I never had an issue with our oak cabinets until a friend invited me to a kitchen remodel Facebook group. I was wanting to paint our kitchen green and was having trouble finding the color I wanted. So that’s where this entire project started. Trying to find the perfect shade of green paint for the walls. After seeing tons of before and after pictures of painted cabinets, particularly of circa 2000 oak, I was sold. At that moment the project transformed from green paint to an entire kitchen remodel.
The first big decision was deciding whether to use normal paint on the cabinets or chalk paint. Chalk paint seems to be all the rage and the claim is that you don’t need to sand or primer your cabinets. While that sounds nice, I decided to go with normal paint. Having never used chalk paint, I was worried about using it on such a big project right out of the gate. I am going to use it in my bathroom so I’ll report back later which I prefer.
5 Steps to Painting Cabinets
1. The first step is to clean your cabinets really well. While there are cabinet cleaning products, I am not a big chemical fan so I opted for soap and water and it worked great. This sponge is amazing! And some blue Dawn soap.
I’m not sure how often you clean the top of your cabinets but that’s not something I do on the regular. Honestly, it’s not even something I think to clean. Out of sight out of mind, I guess? Boy was I surprised when I realized how much grease and dust is up there and how hard it is to clean. If you find yourself in the same situation, this post is helpful. I used vinegar, baking soda and a credit card to get the majority of the gunk off and then followed up with blue Dawn and a sponge.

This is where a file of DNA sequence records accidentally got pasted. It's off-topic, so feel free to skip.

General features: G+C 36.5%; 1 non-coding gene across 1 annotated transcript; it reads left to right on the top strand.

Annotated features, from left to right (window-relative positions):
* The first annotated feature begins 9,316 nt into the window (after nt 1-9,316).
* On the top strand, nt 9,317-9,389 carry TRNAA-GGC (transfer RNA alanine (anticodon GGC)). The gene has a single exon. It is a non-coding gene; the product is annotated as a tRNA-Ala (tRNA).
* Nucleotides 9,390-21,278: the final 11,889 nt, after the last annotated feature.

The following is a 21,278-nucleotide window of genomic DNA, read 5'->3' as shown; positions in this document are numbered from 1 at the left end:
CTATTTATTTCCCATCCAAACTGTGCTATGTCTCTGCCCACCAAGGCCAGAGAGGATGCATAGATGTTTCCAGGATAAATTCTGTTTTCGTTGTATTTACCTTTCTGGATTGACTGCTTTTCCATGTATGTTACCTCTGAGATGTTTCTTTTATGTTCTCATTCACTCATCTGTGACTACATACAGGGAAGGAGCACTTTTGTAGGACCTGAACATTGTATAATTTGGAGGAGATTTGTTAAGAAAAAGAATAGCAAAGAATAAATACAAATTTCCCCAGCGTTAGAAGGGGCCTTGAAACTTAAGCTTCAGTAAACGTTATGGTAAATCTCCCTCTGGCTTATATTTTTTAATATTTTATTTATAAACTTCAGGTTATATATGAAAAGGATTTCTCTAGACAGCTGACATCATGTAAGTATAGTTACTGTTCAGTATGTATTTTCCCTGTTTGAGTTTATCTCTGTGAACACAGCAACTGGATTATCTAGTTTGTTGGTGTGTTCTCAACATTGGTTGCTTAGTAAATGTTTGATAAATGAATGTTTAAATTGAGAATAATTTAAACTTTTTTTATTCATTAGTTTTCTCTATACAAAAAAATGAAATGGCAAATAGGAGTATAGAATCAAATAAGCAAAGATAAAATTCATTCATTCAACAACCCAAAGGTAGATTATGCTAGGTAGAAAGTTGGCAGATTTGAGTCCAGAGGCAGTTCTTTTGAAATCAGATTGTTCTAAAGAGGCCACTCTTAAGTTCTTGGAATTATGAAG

2. Once the cabinets are clean and dry you want to lightly sand them. We used 220 grit sandpaper per the recommendation of a cabinet guy refinishing a friends’ cabinets. I also bought a foam sanding block thing to make the corners easy. I honestly don’t know what a “light” sanding means and have no idea if we sanded enough. Basically, we roughed up the surface but did not take off the first layer. Make sure you sand in the direction of the wood grain, that I do know! After sanding I wiped the cabinet down again to get rid of the dust. (Be sure to wear a mask while sanding.)
3. The next step is to primer the cabinets. As with most of the steps in the kitchen remodel process, there are 1,000 options and everyone has their own opinion of what’s best. I struggled with analysis paralysis every step of the way on this project. Ultimately, I decided to use Benjamin Moore STIX Waterborne Bonding Primer which we purchased at Ace Hardware. Our cabinet boxes have laminate on the ends and supposedly you should use a bonding primer. That’s what the internet told me. Don’t worry about the primer looking perfect. The cabinet paint will cover any imperfections.
The most annoying part of painting cabinets is painting the doors. We took ours off so I didn’t have to paint around the hinges but it took twice as long you have to wait for the side to dry before flipping it over. I thought I would be able to fit all the doors on these two tables at once. Nope! Turns out they’re much bigger than I realized so I had to do them in batches.
We used a brush for the inside corner edges and a small mini foam roller for everything else.
4. Once the primer is dry it’s time for the first layer of color. This is such an exciting step because you get to see the kitchen start to come together. For the cabinet color we went with Benjamin Moore Evening Dove. We used their Regal Select paint in a pearl finish.